DEBBIE ELLIOTT, host:
Pink, yellow, blue - artificial sweeteners face off each morning at coffee shops across the country. This month, they're also facing off in the courtroom. The company that makes Equal is suing its competitor, the makers of Splenda, over its marketing slogan.
(Soundbite of Splenda ad)
Unidentified Man: Because Splenda low-calorie sweetener is made from sugar and tastes like sugar, it's taken America by storm. Splenda, made from sugar, tastes like sugar.
ELLIOTT: Lawyers for Equal says Splenda's made from sugar slogan misleads consumers by making them think that Splenda contains table sugar, which it doesn't. But Splenda's maker responds the slogan is accurate because Splenda starts its chemical life as plain old table sugar.
The court battle raises the question, what makes a sugar a sugar? That's the question today for Science Out of the Box.
(Soundbite of music)
ELLIOTT: To get an answer, NPR's Addy Goss stopped by a chemistry lab.
ADDY GOSS: You might have one sugar bowl on your counter. Derek Horton has 15, and each one holds a different kind of sugar.
Professor DEREK HORTON (Chemist, American University): Here we have fructose, glucose. This is cellobiose(ph).
GOSS: Gordon is a chemist who's an expert on sugars. He works at American University in Washington.
Prof. HORTON: Here's another monosaccharide, galactose. Here's maltose, glucose. Glucose…
GOSS: Could I taste galactose?
Prof. HORTON: Yes, you can.
(Soundbite of spoon)
Prof. HORTON: Just slightly sweet.
Prof. HORTON: All right?
GOSS: Horton says there are actually hundreds of different sugars. And it turns out that some of them aren't that sweet. Like milk sugar, lactose.
Prof. HORTON: You'll find that it's got a slightly sweet taste but almost more starchy taste.
GOSS: And he says some other sugars are actually tasteless, or even bitter. But no matter how they taste, Horton says, all sugars have one thing in common - their molecular shape. If you could get really small, down at the atomic level, you'd see that a natural sugar looks like a, kind of, charm bracelet.
The sugar bracelet is made of carbon atoms and the charms dangling off the sides are hydrogens and oxygens. So what does Splenda, the artificial sugar, look like? Same-sized bracelet, but the charms are different.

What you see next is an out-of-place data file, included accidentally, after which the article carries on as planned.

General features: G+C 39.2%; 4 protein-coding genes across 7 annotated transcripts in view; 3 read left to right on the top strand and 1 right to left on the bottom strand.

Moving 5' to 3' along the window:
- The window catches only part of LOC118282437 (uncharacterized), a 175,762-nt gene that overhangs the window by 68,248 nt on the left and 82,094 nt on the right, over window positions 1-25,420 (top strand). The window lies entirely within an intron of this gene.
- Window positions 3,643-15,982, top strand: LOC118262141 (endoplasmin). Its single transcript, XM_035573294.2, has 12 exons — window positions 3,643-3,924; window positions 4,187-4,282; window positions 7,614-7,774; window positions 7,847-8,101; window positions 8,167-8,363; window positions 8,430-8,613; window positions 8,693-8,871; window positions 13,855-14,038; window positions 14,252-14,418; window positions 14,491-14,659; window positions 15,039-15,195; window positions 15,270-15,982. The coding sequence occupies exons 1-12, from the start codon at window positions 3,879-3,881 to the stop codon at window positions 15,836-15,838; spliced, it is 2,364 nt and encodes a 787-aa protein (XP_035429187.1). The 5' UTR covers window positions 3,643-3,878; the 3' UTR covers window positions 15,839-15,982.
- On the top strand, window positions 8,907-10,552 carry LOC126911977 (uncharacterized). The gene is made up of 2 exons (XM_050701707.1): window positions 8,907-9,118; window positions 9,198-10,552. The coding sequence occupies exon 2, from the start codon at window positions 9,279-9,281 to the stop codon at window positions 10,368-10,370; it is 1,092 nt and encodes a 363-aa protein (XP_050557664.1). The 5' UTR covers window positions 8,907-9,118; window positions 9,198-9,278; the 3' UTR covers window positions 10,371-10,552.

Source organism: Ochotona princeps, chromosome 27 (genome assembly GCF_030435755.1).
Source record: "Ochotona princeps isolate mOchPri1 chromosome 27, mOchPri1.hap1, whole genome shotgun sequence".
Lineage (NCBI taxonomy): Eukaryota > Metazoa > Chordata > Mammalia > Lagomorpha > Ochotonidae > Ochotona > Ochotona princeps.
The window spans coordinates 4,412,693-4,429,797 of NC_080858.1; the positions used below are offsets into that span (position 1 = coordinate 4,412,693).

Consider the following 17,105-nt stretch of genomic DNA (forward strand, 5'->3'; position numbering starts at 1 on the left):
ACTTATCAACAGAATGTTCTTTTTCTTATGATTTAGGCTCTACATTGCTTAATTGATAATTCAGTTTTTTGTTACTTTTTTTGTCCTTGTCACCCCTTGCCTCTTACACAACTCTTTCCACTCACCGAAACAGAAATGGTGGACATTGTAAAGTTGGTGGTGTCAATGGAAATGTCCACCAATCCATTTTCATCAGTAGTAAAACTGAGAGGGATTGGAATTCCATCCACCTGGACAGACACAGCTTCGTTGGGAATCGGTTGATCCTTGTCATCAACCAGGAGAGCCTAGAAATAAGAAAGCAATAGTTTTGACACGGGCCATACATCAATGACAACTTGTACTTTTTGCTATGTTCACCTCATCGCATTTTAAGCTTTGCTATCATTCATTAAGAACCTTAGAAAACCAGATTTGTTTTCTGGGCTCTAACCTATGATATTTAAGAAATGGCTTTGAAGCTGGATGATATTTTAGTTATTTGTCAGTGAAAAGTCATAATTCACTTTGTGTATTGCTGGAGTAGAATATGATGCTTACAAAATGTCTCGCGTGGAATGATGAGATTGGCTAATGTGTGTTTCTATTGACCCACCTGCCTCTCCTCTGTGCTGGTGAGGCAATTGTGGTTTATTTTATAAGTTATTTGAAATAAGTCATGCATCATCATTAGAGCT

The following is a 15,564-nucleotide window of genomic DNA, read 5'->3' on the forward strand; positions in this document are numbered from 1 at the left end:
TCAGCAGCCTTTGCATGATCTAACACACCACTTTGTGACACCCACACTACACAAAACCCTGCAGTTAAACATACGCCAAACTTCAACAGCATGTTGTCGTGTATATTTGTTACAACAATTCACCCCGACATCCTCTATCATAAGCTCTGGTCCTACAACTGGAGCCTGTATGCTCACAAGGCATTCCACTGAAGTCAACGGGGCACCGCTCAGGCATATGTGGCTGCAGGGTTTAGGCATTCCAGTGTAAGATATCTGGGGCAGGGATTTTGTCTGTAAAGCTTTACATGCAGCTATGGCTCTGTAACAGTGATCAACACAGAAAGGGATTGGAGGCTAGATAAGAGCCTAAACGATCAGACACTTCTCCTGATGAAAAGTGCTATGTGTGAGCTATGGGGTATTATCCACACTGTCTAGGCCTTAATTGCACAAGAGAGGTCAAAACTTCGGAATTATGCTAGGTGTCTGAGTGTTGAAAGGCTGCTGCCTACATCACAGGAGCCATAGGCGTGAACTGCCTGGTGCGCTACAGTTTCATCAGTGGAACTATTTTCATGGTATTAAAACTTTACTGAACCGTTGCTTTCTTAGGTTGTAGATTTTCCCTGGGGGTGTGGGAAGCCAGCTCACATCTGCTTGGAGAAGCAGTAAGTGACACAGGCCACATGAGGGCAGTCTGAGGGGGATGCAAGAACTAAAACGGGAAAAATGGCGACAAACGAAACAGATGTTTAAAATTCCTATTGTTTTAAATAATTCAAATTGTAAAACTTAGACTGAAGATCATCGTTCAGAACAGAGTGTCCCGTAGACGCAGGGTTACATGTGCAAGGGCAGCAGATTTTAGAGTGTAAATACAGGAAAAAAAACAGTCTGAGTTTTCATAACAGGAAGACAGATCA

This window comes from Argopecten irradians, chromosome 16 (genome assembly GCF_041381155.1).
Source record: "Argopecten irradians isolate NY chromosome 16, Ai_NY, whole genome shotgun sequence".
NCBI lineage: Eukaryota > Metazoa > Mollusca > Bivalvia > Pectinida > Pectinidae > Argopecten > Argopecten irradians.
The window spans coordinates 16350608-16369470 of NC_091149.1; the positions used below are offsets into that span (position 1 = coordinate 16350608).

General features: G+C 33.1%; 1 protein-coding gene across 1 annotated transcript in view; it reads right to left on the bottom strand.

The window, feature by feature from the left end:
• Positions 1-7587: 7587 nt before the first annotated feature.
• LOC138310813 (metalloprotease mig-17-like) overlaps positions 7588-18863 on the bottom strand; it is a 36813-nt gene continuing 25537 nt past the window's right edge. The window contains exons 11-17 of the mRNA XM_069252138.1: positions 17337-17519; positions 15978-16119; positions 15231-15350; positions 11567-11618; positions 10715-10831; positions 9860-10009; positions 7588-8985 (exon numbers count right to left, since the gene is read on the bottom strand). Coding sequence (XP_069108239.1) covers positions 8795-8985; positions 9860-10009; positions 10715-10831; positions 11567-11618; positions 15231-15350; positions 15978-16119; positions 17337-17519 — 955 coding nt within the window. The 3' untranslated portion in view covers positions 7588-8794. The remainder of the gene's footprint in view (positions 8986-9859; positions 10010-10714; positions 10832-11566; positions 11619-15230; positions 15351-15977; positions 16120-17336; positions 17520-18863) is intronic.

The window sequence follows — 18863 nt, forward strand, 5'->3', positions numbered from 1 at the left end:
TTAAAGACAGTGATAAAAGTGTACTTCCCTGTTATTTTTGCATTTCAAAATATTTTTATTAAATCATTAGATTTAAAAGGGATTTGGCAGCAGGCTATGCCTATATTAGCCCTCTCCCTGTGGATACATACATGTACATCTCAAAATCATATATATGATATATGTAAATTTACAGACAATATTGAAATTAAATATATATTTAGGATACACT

To illustrate, Horton picks up a model of sucrose - that's table sugar - swaps out a few atoms and transforms it into Splenda.
Prof. HORTON: We just popped that oxygen off and this chemical process, (untelligible) chlorine on there, three chlorines, and it is 500 times as sweet as sucrose.
GOSS: Now it turns out Americans really liked the idea that Splenda is made out of natural sugar. When Splenda first went on the market six years ago, it was promoted as, made from sugar so it tastes like sugar, but it's not sugar.
Early sales were disappointing. Then Splenda dropped that last line. The motto became, made from sugar so it tastes like sugar. Sales shot up.
But critics said the simplified slogan tricks consumers. It makes them think Splenda is real table sugar. The battle ended up in court. So how would chemist Derek Horton rule? Is Splenda sugar because it's made from sugar?
Prof. HORTON: The chemist or the biochemist would say this is a sugar. It has carbons and hydrogens, oxygens in those proportions. And we accept that many different sugars have small modifications of that.
GOSS: So Horton probably would side with Splenda. But he says Splenda's slogan is a little misleading.
Prof. HORTON: Made from sugar, so it tastes like sugar. That is a non sequitur. I would have no problem with that if they said, and, instead of so. But you could make all kinds of things from sugar that don't taste like sugar. This one just happens to taste like sugar.
GOSS: So Splenda is a sugar. It's just not the kind you crave.
Addy Goss, NPR News, Washington.
(Soundbite of music)
ELLIOTT: Coming up, the sweet recollections of a lawyer who worked for FDR on the occasion of his retirement at the age of 95.
(Soundbite of music)
ELLIOTT: This is NPR News.
NPR transcripts are created on a rush deadline by Verb8tm, Inc., an NPR contractor, and produced using a proprietary transcription process developed with NPR. This text may not be in its final form and may be updated or revised in the future. Accuracy and availability may vary. The authoritative record of NPR’s programming is the audio record.